When Patricia Cornwell introduced the quicksilver, cut-to-the-bone style and extraordinary cast of characters of At Risk, the result was electrifying: "At Risk is Cornwell's finest novel. It works in every way possible--fascinating characters, solid plot, great pacing and expertly crafted prose" (St. Louis Post-Dispatch); "Absolutely the best. Here's hoping we'll see more of Win, Monique, Nana and Sykes in the coming years. They are the best characters to emerge from Cornwell's creative pen since ... well, Kay Scarpetta" (The Denver Post).
At Risk featured Massachusetts state investigator Win Garano, a shrewd man of mixed-race background and a notinconsiderable chip on his shoulder; District Attorney Monique Lamont, a hard-charging woman with powerful ambitions and a troubling willingness to cut corners; and Garano's grandmother, who has certain unpredictable talents that you ignore at your peril.
And in The Front, peril is what comes to them all. D.A. Lamont has a special job for Garano. As part of a new public relations campaign about the dangers of declining neighborhoods, she's sending him to Watertown to "come up with a drama," and she thinks she knows just the case that will serve. Garano is very skeptical, because he knows that Watertown is also the home base for a loose association of municipal police departments called the FRONT, set up in order that they don't have to be so dependent on the state--much to Lamont's anger. He senses a much deeper agenda here--but he has no idea just how deep it goes. In the days that follow, he'll find that Lamont's task, and the places it leads him, will resemble a house of mirrors--everywhere he turns, he's not quite sure if what he's seeing is true.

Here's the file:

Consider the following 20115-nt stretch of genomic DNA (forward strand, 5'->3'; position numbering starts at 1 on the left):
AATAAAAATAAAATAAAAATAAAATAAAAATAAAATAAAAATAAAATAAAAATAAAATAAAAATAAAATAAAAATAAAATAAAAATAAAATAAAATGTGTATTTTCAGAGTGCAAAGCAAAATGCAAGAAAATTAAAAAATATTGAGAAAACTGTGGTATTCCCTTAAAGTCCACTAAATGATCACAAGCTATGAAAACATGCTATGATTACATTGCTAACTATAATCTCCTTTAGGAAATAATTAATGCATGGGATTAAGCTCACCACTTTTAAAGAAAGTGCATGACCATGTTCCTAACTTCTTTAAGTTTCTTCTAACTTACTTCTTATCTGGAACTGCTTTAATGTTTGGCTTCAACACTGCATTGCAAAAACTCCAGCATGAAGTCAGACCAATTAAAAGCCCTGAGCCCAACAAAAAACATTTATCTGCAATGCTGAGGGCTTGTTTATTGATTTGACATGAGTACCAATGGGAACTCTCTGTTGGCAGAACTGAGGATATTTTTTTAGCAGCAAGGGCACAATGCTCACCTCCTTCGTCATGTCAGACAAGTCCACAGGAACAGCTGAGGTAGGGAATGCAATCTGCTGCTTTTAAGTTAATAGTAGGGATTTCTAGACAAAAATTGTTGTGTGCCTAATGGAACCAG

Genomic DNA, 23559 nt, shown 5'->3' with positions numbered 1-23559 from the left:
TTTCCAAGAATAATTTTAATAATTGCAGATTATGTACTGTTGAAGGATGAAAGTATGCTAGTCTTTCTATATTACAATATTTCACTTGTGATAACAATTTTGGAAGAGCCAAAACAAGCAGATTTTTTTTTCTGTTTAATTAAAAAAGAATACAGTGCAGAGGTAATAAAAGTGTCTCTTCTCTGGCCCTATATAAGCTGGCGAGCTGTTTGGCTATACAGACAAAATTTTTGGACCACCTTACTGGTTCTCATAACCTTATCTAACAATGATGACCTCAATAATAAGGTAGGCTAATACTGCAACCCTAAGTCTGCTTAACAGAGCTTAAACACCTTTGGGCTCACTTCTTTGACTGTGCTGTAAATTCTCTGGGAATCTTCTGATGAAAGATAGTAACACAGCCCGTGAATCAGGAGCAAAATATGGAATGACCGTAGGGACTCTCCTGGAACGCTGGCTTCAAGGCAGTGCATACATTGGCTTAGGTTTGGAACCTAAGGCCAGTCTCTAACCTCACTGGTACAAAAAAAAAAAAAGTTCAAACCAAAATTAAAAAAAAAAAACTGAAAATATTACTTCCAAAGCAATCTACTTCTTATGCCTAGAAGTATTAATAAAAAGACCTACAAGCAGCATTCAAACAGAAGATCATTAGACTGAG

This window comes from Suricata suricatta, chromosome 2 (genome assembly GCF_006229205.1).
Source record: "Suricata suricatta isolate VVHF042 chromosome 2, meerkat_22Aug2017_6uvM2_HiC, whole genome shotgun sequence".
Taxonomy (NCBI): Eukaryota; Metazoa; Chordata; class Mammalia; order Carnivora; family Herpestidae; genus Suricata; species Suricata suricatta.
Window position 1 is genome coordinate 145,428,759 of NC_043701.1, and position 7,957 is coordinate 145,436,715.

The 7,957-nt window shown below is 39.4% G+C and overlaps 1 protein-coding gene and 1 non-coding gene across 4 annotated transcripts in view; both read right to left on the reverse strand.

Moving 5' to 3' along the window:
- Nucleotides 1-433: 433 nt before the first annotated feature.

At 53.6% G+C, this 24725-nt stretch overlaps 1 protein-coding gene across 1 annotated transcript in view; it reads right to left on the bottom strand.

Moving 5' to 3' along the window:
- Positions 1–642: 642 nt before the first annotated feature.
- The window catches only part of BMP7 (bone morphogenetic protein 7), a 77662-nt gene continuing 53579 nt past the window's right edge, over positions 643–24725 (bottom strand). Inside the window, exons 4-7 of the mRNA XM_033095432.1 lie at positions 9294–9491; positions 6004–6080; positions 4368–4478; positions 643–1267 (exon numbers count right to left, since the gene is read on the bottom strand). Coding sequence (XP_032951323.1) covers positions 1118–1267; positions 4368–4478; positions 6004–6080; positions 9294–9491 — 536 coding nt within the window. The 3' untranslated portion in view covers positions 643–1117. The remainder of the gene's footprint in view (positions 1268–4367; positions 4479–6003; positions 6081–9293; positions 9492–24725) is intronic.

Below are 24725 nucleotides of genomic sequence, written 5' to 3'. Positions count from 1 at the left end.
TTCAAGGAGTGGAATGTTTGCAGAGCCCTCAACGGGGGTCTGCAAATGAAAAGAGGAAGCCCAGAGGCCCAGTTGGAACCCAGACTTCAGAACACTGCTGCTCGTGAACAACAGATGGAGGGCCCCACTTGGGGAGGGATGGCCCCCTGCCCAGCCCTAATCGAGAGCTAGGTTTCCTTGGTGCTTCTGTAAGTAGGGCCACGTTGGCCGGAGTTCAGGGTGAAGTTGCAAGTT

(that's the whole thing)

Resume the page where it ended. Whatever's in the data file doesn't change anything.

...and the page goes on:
"Falsehoods rule," warns his grandmother. And they can also kill.
This is the master writing at the absolute top of her game. You will never guess what lies behind The Front.
At the start of this weak sequel to 2006's At Risk from bestseller Cornwell, Monique Lamont, a politically ambitious D.A., uses a speech at the John F. Kennedy School of Government in Cambridge, Mass., to launch an implausible anticrime initiative she's labeled No Neighbor Left Behind ("The decline of neighborhoods is potentially as destructive as global warming"). Lamont orders her main investigator, Win Garano, to reopen the case of a blind English woman, Janie Brolin, murdered in Watertown in 1962. Lamont suspects Brolin may have been the first victim of the notorious Boston Strangler. For reasons that Lamont fails to coherently articulate, solving this crime will galvanize the public into caring about crime in general. Not incidentally, it will also bolster her chances of ascending to greater power. Lamont's irresponsible approach to her job may strike some readers as bizarre, while Garano's ambivalence about his boss adds little to his appeal. The unsophisticated depiction of power politics (e.g., Lamont suggests to the governor of Massachusetts that solving Brolin's murder will make him Time magazine's man of the year) is not what the legions of Kay Scarpetta fans have come to expect.
Copyright (c) Reed Business Information, a division of Reed Elsevier Inc. All rights reserved.
Showing 1-1 of the 1 most recent reviews
1 . Loved the characters
Posted October 16, 2009 by Yvette Booker , Broussard, LAFirst of all I love Patricia Cornwell books.
The Front was very good. It kept my attention. It was the first book I downloaded when I purchased my Sony EReader.
May 21, 2007
Number of Print Pages*
Adobe DRM EPUB
* Number of eBook pages may differ. Click here for more information.